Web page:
|This article relies largely or entirely on a single source. (July 2015)|
|Also called||Eunos 300|
|Assembly||Japan: Hiroshima (Hiroshima Assembly)|
|Body and chassis|
|Body style||4-door hardtop sedan|
|Platform||Mazda MA platform|
|Engine||1.8 L F8 I4 (petrol)
2.0 L FE I4 (petrol)
|Wheelbase||2,575 mm (101.4 in)|
|Length||4,550 mm (179.1 in)|
|Width||1,695 mm (66.7 in)|
|Height||1,335 mm (52.6 in)|
|Curb weight||1,220–1,280 kg (2,689.6–2,821.9 lb)|
The Mazda Persona is a mid-sized, front-wheel drive, four-door hardtop sedan produced by Mazda in Japan from November 1988 to 1992, and sold both within its main range and under its upscale Eunos brand, as the Eunos 300. It used Mazda's MA platform and was replaced by the ɛ̃fini MS-8 in March 1993.
The Persona was Mazda's answer to the Toyota Carina ED, Nissan Presea, and Mitsubishi Emeraude—a Japanese sedan that attempted to capture the hardtop look and proportion of large American sedans. Transposed onto a smaller Japanese sedan, this proportion often led to a small, low cabin in context of longer front and rear ends.
Mazda placed much emphasis on the Persona's interior. It featured lounge-style door trims that appears completely integrated into the rear seats when the doors are closed. It won a prize for "Best Car Interior" in 1988. Other unusual details included the absence of ashtrays (they were available as an option) and a regular glove compartment. The glove compartment was replaced by a pull-out drawer located underneath the passenger seat.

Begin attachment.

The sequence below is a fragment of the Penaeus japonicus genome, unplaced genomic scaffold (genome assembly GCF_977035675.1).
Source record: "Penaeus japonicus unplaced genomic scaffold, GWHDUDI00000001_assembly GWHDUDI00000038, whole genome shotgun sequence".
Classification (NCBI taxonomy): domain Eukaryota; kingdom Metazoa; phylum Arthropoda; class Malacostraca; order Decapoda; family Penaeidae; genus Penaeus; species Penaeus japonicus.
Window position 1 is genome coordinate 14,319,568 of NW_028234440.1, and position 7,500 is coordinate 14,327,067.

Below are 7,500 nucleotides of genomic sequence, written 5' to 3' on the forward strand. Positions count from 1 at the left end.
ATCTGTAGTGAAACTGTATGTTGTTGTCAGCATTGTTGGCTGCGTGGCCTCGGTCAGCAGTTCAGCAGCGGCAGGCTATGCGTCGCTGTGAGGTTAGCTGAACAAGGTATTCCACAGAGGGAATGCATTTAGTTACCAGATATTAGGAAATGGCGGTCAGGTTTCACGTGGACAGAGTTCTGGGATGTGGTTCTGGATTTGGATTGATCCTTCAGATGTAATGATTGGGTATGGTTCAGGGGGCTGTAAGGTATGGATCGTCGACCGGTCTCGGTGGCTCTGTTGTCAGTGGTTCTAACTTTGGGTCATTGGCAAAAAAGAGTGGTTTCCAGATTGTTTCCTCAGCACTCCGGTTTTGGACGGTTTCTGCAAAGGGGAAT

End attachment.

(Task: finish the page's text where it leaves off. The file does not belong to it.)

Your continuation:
When Mazda launched the Eunos dealership channel in Japan in 1990, the Persona became available also as an Eunos 300. Along with the Eunos Roadster (Mazda MX-5 Miata). the Eunos 100 (Mazda Familia Astina), and the 1990 Eunos Cosmo, these formed the initial Eunos brand lineup. The Eunos 300 was a stop-gap solution until the January 1992 launch of the Eunos 500, also known as the Mazda Xedos 6.
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